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Boronia decumbens facts for kids

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Boronia decumbens
Boronia decumbens.jpg
Boronia decumbens in Kakadu National Park
Scientific classification
Boronia decumbens DistMap30.png
Occurrence data from Australasian Virtual Herbarium

Boronia decumbens is a plant in the citrus family Rutaceae and is endemic to northern parts of the Northern Territory. It is a low, spreading shrub with pinnate leaves and white to pink flowers with the four sepals larger than the four petals.


Boronia decumbens is a low, spreading (decumbent) shrub that grows to 10 cm (4 in) high and 40 cm (20 in) wide. Its branches and leaves and some flower parts are moderately hairy. The leaves are 6–20 mm (0.2–0.8 in) long and 5–25 mm (0.2–1 in) wide in outline with five or seven linear to narrow elliptic leaflets. The end leaflet is 6–12 mm (0.2–0.5 in) long and 0.5–1 mm (0.02–0.04 in) wide and the side leaflets are 4–11 mm (0.2–0.4 in) long and 0.5–1 mm (0.02–0.04 in) wide. The flowers are sessile and arranged singly in leaf axils. The flowers are white to pink, the sepals larger than the petals. The four sepals are triangular, 4–6 mm (0.16–0.24 in) long and 1.5–3 mm (0.06–0.1 in) wide but increase in size as the fruit develops. The four petals are 3–5 mm (0.12–0.20 in) long and 1–2 mm (0.04–0.08 in) wide. Flowering occurs from November to August.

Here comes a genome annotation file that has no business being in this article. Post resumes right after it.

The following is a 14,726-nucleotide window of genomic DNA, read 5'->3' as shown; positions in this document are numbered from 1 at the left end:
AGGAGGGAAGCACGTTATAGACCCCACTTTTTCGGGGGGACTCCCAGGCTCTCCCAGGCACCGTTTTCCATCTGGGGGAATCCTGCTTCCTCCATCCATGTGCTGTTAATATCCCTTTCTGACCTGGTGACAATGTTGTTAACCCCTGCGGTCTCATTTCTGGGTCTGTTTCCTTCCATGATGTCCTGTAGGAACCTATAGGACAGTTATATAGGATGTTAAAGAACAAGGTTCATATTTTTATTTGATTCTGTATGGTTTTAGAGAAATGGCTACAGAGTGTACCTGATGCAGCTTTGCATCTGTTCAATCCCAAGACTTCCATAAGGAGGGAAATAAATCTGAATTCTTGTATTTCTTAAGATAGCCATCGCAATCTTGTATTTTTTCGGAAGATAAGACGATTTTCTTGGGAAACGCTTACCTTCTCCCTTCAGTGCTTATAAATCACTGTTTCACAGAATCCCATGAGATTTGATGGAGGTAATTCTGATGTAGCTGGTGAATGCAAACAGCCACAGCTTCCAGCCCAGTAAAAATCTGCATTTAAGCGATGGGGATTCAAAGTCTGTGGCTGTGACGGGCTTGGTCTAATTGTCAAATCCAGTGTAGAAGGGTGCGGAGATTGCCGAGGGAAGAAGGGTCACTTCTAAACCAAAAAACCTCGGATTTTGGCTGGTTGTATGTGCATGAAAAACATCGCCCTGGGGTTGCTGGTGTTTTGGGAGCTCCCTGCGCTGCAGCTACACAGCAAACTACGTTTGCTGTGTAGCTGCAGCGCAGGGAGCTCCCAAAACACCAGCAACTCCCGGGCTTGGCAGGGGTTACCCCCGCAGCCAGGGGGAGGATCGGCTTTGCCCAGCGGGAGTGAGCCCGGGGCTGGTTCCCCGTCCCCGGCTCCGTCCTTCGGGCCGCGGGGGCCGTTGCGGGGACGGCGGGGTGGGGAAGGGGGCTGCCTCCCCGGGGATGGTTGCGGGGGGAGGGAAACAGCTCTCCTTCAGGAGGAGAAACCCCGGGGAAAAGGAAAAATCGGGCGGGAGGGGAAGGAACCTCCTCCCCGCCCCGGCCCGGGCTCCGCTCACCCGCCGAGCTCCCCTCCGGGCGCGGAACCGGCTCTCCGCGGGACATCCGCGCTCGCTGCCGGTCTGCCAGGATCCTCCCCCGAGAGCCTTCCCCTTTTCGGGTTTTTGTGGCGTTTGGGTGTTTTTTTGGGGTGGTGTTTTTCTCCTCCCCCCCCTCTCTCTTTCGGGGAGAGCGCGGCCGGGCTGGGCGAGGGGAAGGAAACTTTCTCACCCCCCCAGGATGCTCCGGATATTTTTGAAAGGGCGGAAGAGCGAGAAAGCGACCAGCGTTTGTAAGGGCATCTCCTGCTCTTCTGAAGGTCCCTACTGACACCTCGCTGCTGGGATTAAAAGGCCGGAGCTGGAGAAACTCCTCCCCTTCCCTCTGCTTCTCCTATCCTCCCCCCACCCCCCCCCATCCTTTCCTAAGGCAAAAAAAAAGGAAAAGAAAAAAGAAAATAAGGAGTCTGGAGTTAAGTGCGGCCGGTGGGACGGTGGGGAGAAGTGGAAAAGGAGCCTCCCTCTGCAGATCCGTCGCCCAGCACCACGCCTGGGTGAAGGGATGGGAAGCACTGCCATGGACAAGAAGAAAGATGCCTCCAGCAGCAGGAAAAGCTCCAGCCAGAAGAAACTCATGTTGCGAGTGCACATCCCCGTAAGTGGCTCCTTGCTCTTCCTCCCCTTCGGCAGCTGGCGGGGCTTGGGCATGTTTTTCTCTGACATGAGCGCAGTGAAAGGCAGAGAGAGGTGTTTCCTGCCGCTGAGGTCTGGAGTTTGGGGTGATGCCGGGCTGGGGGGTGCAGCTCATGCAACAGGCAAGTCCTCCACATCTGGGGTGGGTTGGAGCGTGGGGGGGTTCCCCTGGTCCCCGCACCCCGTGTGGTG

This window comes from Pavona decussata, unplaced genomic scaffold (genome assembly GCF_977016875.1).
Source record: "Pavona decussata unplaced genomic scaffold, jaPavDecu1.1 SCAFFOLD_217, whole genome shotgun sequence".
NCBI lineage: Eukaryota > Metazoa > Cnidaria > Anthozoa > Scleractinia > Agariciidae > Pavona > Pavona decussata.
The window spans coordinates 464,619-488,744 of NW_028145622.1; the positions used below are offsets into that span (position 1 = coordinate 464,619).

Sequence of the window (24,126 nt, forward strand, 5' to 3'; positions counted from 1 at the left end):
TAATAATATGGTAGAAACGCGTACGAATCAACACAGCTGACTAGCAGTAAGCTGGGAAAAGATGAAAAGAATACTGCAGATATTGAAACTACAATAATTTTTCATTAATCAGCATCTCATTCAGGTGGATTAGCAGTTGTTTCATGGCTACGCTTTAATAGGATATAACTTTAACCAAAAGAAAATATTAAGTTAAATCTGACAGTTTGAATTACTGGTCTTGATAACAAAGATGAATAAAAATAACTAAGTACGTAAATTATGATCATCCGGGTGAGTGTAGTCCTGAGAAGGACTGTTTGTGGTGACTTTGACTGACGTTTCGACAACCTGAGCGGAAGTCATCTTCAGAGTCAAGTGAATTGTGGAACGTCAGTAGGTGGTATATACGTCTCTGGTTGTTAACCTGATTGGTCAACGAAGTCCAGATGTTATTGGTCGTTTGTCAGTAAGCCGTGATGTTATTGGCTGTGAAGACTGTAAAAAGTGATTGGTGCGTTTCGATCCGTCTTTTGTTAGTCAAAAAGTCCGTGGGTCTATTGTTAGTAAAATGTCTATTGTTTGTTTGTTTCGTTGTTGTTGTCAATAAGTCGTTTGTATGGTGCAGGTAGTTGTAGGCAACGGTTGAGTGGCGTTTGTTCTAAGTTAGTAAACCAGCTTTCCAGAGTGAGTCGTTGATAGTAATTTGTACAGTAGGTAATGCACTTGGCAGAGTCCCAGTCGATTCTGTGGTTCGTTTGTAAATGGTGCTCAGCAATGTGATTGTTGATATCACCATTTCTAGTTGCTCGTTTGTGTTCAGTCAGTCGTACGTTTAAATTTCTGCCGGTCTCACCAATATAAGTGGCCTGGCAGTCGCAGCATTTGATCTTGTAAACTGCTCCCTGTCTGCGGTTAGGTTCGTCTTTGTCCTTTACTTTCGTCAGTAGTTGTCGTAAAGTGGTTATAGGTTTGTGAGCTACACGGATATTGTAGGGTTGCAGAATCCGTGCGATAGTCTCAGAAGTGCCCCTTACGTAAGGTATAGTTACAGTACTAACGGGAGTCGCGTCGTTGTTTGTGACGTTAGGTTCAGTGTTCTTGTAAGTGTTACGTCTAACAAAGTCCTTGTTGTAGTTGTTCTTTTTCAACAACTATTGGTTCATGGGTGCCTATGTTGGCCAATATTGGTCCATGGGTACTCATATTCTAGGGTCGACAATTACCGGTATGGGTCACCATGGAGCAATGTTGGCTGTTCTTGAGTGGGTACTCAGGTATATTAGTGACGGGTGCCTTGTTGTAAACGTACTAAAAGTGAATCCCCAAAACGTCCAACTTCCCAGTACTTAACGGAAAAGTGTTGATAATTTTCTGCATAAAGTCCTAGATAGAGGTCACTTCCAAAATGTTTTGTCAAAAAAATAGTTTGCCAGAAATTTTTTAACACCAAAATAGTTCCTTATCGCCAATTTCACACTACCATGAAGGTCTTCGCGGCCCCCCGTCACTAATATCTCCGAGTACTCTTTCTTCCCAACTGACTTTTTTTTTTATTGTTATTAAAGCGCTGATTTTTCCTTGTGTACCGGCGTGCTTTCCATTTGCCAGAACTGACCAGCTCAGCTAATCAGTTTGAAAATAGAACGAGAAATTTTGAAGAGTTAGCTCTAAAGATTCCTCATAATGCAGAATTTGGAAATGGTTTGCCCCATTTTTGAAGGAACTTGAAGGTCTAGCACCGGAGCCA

Taxonomy and naming

Boronia decumbens was first formally described in 1997 by Marco Duretto who published the description in Nuytsia. The specific epithet (decumbens) is a Latin word meaning "lying down" or "reclining", referring to the usual habit of this species.

Distribution and habitat

This boronia grows in woodland in Kakadu National Park north of the Mary River and the Waterfall Creek turnoff.

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